1. By talking to your HR team and other teams to see if you have take on some project management/coordinator roles along with your current role! The fact that you are already in the company and are used to the processes and the business already adds to your value.
2. Search online for Project coordinator/manager roles and see what skills sets those position is asking for. Do a gap analysis with your own skill set. See what you have and what you need to improve upon.
3. Take a course! There are many courses out there offered by universities and colleges in Project management. In my career when I was working as a Senior Analyst for Microsoft I started taking Project management certification program with Sheridan college. My first course what Introduction to Project Management and the professor was a PM from World Vision. She had us work on case study and gave example of real like projects from her work. Also she made us write project charters, project plans, stakeholder analysis and all sorts of project artifacts that I found really important to build my foundation as a project manager. Also it eases your way into the PMBOK book for PMP if you are inclining in to write that certification program. These courses also offers you PDU (professional development units) which you need to also write your PMP certification exam. So you are killing two birds with one stone. Actually 3 birds, because you can put that in your resume or tell your HR manager in your company and the company will see that you are serious about making a move as a PM as you have investing your own time outside of work in the pursuit. Some companies have an programs and courses regarding PM you can also take advantage on those. There are few online resources that are free but not enough. A lot of it you have to pay.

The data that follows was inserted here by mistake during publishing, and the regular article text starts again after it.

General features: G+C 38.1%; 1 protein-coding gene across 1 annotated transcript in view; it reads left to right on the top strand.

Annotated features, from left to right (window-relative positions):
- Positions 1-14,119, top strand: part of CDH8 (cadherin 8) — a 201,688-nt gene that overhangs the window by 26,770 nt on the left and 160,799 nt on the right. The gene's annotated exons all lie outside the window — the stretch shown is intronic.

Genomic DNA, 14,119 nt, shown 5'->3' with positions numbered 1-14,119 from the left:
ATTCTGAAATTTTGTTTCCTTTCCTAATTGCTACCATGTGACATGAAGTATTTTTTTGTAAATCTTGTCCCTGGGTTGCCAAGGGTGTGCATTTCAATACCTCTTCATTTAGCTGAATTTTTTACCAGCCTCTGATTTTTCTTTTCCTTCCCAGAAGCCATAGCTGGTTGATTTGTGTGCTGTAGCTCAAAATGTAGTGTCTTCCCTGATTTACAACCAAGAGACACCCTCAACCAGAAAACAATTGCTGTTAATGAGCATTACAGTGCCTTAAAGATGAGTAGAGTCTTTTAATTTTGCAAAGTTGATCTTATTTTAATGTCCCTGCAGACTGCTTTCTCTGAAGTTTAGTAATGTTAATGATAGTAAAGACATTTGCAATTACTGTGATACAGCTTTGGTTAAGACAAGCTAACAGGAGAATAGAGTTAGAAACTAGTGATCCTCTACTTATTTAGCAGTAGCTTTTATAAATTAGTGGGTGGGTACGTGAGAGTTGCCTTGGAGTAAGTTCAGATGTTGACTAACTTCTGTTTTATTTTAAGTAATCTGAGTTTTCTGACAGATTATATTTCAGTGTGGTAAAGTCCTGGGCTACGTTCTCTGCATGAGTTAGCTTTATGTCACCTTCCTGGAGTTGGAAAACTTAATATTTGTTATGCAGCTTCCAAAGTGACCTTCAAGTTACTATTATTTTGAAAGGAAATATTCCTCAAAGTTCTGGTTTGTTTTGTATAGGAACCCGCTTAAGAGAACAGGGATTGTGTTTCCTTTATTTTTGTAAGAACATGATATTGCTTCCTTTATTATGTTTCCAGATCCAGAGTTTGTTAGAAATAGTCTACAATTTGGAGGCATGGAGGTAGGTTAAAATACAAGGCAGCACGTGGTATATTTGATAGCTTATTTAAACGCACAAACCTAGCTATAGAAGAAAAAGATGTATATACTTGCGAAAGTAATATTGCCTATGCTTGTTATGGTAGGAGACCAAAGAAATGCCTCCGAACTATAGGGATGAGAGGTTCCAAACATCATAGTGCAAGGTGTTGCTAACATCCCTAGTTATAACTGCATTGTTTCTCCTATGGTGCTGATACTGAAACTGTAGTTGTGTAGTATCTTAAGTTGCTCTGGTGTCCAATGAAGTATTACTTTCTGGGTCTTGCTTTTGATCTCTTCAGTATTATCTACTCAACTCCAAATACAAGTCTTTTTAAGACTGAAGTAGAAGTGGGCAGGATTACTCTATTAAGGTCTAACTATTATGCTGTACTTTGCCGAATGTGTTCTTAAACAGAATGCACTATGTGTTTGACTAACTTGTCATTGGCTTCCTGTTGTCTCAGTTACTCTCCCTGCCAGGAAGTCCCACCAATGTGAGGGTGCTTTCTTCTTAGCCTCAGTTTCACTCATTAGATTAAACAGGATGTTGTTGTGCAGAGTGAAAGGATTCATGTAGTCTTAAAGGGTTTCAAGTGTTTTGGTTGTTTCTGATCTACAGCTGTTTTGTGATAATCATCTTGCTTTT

4. Volunteer! Try getting involved in a community event to help organize an event. Put your project management learning to good use in a practical event. Or get together with friends and organize a charity event. Few years ago few of my friends organized a charity singles mixer, raised funds and donated that to Global Medical Relief Fund. So you take charge of your learning and skills and create your own opportunities. The more you manage few project the more confident you will become. The last thing you want to do is take on a project as work without being prepared for it and create a stressful situation for yourself and your company.
5. Find a mentor! Talk to another PM. Either in your company or outside. Talk to them find out what it is like. How they go into the role. What advice they have to share. I have done that initially in my career. One of the participants shared that PMI org offers regular meet up and mentor ship program. But at the same time we all agreed that the PM community is very dispersed even though there seems to be just few of us. What the participant felt was the events organized by PMI were too big and it took him about 6 month to get the advice he needed from the mentor that he got in our meet up group in about 15 mins! Also it cost money to be part of the PMI org! One of our team member said she calculated that it would cost her 2k to just upkeep her PMP cert through PMI. I am personally not part of the PMI org and I don’t have to really worry about my PDU (as you need a certain amount to keep on renewing you certification) as I still have 2 more courses left with Sheridan, which will give me 36+42 = 78 PDU (much MORE than I need) AND on top I will get a PM certification from Sheridan for LESS than 1k.